Int J Biol Sci 2022; 18(11):4357-4371. doi:10.7150/ijbs.69969 This issue
1. Department of General Surgery, Guangdong Provincial People's Hospital, Guangdong Academy of Medical Sciences, Guangzhou 510080, China
2. Heyuan people's Hospital, Heyuan 517000, China
3. School of Medicine, South China University of Technology, Guangzhou 510080, China
4. The Second School of Clinical Medicine, Southern Medical University, Guangzhou, 510515, China
5. Shantou University of Medical College, Shantou, 515000, China
6. Department of General Surgery, Hui Ya Hospital of The First Affiliated Hospital of Sun Yat-Sen University; Department of Liver Surgery, The First Affiliated Hospital of Sun Yat-Sen University, Guangzhou, 510080, China
7. Department of Hepatobiliary Surgery, the Affiliated Cancer Hospital & Institute of Guangzhou Medical University, Guangzhou, 510095, China
8. Organ Transplant Centre, The First Affiliated Hospital, Sun Yat-sen University, Guangdong Provincial Key Laboratory of Organ Donation and Transplant Immunology, Guangdong Provincial International Cooperation Base of Science and Technology (Organ Transplantation), Guangzhou 510080, China
*The authors contributed equally to this manuscript and should all be considered as co-first authors.
Background: Lenvatinib is in a first-line therapy for advanced hepatocellular carcinoma (HCC). However, drug resistance is one of the principal obstacles for treatment failure. The molecular mechanism of Lenvatinib resistance has not been well investigated.
Materials and methods: A genome-wide CRISPR/Cas9 knockout screening system was established and bioinformatic analysis was used to identify critical genes associated with Lenvatinib resistance. Cell proliferation assays, colony formation assays and cell migration assays were performed to investigate the effect of drug resistance associated genes, particularly DUSP4, on cancer cell malignant behavior during Lenvatinib treatment. In vivo experiments were conducted by using a xenograft mouse model.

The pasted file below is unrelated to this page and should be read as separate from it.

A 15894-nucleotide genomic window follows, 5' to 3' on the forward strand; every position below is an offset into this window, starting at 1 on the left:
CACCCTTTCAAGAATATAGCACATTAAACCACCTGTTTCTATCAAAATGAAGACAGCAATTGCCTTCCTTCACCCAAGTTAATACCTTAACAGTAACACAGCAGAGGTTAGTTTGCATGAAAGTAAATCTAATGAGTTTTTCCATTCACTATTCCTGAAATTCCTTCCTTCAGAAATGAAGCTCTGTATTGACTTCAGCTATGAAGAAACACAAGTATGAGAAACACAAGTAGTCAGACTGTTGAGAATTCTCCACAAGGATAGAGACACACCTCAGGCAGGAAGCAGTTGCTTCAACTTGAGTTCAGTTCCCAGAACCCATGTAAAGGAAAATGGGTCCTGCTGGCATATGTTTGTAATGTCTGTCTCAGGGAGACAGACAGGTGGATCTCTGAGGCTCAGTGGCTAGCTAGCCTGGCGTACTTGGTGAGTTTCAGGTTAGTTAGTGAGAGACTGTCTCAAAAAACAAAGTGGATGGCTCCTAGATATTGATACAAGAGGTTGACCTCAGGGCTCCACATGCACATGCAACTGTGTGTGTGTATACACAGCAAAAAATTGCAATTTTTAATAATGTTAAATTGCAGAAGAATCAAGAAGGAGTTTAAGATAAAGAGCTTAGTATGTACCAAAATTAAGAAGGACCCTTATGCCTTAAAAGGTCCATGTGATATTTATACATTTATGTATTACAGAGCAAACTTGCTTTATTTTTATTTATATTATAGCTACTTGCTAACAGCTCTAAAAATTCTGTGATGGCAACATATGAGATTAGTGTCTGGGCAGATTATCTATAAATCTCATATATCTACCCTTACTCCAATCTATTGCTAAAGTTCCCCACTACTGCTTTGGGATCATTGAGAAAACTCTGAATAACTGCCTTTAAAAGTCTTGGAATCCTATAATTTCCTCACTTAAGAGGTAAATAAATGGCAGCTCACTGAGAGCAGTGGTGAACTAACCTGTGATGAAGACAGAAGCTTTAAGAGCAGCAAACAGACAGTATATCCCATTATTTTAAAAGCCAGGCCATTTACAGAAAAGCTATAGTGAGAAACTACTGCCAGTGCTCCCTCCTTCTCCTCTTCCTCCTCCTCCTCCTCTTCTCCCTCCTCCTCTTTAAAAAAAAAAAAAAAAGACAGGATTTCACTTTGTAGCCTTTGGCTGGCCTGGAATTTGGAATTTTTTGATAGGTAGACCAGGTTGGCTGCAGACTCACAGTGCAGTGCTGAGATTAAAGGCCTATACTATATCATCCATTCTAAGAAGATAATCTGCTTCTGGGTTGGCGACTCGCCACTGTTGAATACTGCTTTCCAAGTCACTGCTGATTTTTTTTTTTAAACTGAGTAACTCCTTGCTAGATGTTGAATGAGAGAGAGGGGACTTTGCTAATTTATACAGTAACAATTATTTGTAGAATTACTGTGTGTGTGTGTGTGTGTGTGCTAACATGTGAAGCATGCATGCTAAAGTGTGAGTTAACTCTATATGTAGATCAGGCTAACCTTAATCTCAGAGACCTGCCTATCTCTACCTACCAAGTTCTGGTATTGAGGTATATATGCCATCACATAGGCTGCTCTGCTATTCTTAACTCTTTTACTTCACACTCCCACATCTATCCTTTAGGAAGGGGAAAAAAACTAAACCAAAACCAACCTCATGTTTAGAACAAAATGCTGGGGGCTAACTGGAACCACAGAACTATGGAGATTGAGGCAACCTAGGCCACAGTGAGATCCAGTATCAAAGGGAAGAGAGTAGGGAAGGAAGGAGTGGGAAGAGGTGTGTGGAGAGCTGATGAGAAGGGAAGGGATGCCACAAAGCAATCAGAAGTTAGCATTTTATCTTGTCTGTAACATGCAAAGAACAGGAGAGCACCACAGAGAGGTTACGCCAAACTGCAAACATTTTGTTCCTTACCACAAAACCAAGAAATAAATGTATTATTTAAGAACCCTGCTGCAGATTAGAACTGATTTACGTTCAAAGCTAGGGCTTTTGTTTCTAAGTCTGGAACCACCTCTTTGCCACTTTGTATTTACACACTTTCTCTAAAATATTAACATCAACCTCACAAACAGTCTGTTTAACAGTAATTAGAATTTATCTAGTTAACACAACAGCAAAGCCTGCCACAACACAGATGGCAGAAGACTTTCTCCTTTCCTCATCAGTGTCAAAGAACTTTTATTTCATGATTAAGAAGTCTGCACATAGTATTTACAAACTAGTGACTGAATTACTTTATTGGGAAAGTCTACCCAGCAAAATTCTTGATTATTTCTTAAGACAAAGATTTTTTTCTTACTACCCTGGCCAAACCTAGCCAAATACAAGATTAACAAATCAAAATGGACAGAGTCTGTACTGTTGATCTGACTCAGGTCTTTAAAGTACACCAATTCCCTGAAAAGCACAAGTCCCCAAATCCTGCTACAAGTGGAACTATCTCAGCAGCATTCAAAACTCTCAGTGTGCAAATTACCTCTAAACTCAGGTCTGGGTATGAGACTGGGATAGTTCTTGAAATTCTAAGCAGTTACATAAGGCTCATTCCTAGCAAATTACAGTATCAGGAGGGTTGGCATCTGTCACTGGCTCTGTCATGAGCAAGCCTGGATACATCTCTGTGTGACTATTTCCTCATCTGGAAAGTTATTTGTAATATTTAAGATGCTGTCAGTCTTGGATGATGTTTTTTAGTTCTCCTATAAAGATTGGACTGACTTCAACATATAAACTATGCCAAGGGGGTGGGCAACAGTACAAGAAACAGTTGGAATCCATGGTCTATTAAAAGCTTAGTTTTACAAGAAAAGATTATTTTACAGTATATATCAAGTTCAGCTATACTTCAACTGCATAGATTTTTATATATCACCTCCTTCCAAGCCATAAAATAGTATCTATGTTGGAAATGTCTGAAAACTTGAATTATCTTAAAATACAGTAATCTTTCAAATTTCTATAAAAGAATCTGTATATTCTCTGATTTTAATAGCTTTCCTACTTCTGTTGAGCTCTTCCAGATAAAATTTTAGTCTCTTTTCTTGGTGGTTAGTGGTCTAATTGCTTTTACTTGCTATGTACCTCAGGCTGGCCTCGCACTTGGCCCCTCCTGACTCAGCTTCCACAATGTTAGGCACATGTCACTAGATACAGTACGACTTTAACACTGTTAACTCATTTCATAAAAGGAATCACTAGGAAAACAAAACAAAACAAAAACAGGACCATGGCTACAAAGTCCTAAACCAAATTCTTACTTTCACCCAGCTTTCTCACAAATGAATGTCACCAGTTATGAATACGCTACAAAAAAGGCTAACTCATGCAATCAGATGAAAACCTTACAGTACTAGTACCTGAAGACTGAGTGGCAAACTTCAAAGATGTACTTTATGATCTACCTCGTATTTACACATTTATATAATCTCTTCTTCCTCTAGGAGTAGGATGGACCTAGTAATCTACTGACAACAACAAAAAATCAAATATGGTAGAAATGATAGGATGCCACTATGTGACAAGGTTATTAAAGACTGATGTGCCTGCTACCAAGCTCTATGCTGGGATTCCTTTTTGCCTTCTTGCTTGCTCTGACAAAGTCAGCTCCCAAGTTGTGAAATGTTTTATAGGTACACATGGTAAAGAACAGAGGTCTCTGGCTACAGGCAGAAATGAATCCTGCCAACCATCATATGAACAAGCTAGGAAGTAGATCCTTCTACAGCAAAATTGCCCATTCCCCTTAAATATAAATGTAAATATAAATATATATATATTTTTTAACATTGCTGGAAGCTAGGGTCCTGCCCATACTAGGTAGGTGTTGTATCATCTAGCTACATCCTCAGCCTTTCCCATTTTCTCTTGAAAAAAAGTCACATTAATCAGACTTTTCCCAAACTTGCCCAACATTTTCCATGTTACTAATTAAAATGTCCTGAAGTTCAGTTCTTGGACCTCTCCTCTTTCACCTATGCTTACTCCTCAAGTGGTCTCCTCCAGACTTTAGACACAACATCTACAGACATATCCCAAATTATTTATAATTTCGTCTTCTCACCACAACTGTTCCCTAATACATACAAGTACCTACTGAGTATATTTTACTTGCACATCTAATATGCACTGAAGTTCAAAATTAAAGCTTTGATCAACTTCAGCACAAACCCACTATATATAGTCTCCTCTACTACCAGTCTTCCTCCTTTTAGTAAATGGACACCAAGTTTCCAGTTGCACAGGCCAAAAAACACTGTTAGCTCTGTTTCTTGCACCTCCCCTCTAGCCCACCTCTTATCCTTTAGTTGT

Results: We identified six genes that were associated with Lenvatinib resistance in HCC, including DUSP4, CCBL1, DHDH, CNTN2, NOS3 and TNF. DUSP4 was found to be significantly decreased at the mRNA and protein levels in Lenvatinib resistant HCC cells. DUSP4 knockout enhanced HCC cell survival, cell proliferation and migration during Lenvatinib treatment in vitro and in vivo, accompanied by regulation of p-ERK and p-MEK levels. This finding implied that DUSP4 deficiency induced Lenvatinib resistance. Interestingly, DUSP4 deficiency induced Lenvatinib resistance was abrogated by the MEK inhibitor Selumetinib, implying that MEK phosphorylation and DUSP4-inhibition dependent ERK activation were required for drug resistance. Finally, we found that DUSP4 deficiency was associated with HCC prognosis and response to Lenvatinib based on clinical data.
Conclusions: DUSP4 deficiency mediates Lenvatinib resistance by activating MAPK/ERK signaling and combination therapy using Lenvatinib and MEK inhibitors may be a promising therapeutic strategy for overcoming Lenvatinib resistance.
Keywords: Lenvatinib, drug resistance, genome-wide CRISPR/Cas9 library, DUSP4, MAPK/ERK pathway